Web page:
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Film Review: The Glass Castle

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The Glass Castle is based on Jeannette Walls’ best-selling memoir of the same name, published in 2005 and recounting the unconventional, nomadic, and impoverished upbringing she, along with her three siblings, experienced in the care of their dangerously dysfunctional parents.

Cretton’s feature film adaptation thrusts viewers right into the depths of the tale’s core: an uncomfortable and precarious balance of whimsical and loving family dynamics, against dark and disturbing undercurrents, that will manifest explosively. Rose Mary, Jeannette’s mother, finds her artistic expression to be her greatest and only priority, resulting in a harrowing accident as the child, starving, attempts to cook for herself, only to be rushed to hospital with third degree burns.

This scene is used to introduce the family and their condition, but then sets the sequence played out to upbeat music and disconcertingly comic energy. It both introduces the childlike wonder our protagonist feels for her father in particular, and the growing sense of what can only be described as her abuse at the hands of one she so reveres.

At its core it’s a character study, a family portrait anchored by its father-daughter relationship. It’s perspective on it, through Jeannette’s eyes, shifts from her worshipping, child self through to her adult, disillusioned self.

In this, the film tears itself forward and backwards in time, shifting between the 1960s, during which the family tears across America to escape bill collectors or lawmen, and which deals with devastating topics of addiction, child molestation and extreme poverty, and the 1980s during which Jeannette lives as a successful gossip columnist in New York City, with her boring banker fiancé.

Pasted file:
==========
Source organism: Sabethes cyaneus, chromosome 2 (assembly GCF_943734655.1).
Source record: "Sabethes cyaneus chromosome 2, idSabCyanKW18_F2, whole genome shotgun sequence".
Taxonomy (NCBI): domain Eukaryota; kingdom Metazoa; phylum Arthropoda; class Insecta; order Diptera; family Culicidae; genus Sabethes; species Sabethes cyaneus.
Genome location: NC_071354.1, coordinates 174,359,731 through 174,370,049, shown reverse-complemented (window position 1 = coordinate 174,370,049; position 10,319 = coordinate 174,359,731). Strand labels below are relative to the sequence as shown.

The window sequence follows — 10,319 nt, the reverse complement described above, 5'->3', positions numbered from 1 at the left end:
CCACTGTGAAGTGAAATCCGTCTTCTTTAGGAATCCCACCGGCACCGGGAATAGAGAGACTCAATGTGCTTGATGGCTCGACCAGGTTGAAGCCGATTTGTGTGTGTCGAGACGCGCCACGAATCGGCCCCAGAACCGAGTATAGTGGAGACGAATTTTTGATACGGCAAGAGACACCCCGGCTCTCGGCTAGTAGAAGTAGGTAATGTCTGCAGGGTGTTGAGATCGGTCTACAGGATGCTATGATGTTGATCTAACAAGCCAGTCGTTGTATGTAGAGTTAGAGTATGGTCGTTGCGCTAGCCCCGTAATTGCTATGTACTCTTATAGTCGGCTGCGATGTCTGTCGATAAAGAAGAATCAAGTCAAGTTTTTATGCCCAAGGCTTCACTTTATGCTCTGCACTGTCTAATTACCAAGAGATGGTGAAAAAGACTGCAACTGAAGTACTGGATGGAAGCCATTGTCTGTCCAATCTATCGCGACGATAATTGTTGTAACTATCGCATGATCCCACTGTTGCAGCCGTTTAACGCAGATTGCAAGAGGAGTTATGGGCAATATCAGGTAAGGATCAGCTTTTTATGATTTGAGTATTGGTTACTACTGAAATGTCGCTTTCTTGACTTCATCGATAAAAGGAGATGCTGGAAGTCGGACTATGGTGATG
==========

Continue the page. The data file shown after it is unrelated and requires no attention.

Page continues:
Through time, Jeannette comes to view her father differently, discovering what ‘normality’ entailed and gradually coming to understand that the ‘Glass Castle’ Rex repeatedly promises, is but a fantasy that will never come to fruition.

This is done through what aspects of Rex’s character are most emphasised in each stage of her life: when she was young, she sees him as a brilliant philosopher, one who can see through society’s corrupt construction and glimpse existence at its purest. As the film evolves, illusions are stripped away to reveal his cruelty, and fundamentally rotten and selfish core, two opposed sides of a man which Jeannette must reconcile.

Much of The Glass Castle’s triumph is owed to the fantastic casting involved. As always Brie Larson, portraying Walls from late teenagehood onward, simply shines in a role so complex yet never overplayed. The child actors are too, phenomenal to witness, whilst Woody Harrelson plays Rex flawlessly in his charm, sporadic outbursts of fatherly love, self-loathing and vulnerability, and tyrannous menace. Naomi Watts fascinates as a woman who’s both victim and an agent of abuse, gentle and self-interested.

The nonintrusive camera work throughout serves to withhold judgement of the situation, both on the part of the viewer and the director, which is difficult when dealing with such distressing issues. It’s a reminder that in retelling her story, Walls is undertaking a healing process, rather than reliving it rawly.

It rapidly becomes apparent that the film’s weakness is also its greatest strength. For all of Jeannette Walls’ candour, it becomes perceptible that she is still attempting to protect her father’s memory, and protecting a constructed view of what her childhood has taught her, and made her. The documentary material at the credits reaffirms this, that Walls will never quite be detached from her the way she saw her father, as a child.

It’s a contradiction by design, not attempting to simplify a complicated landscape for the sake of storytelling. The tone never clicks, and that’s because it’s understood that it’s yet to click with Jeannette, too, as contradictions continue to battle beneath the surface. It’s a captivating character study turned back in on itself.

The Glass Castle is out now, distributed through Lionsgate.

 

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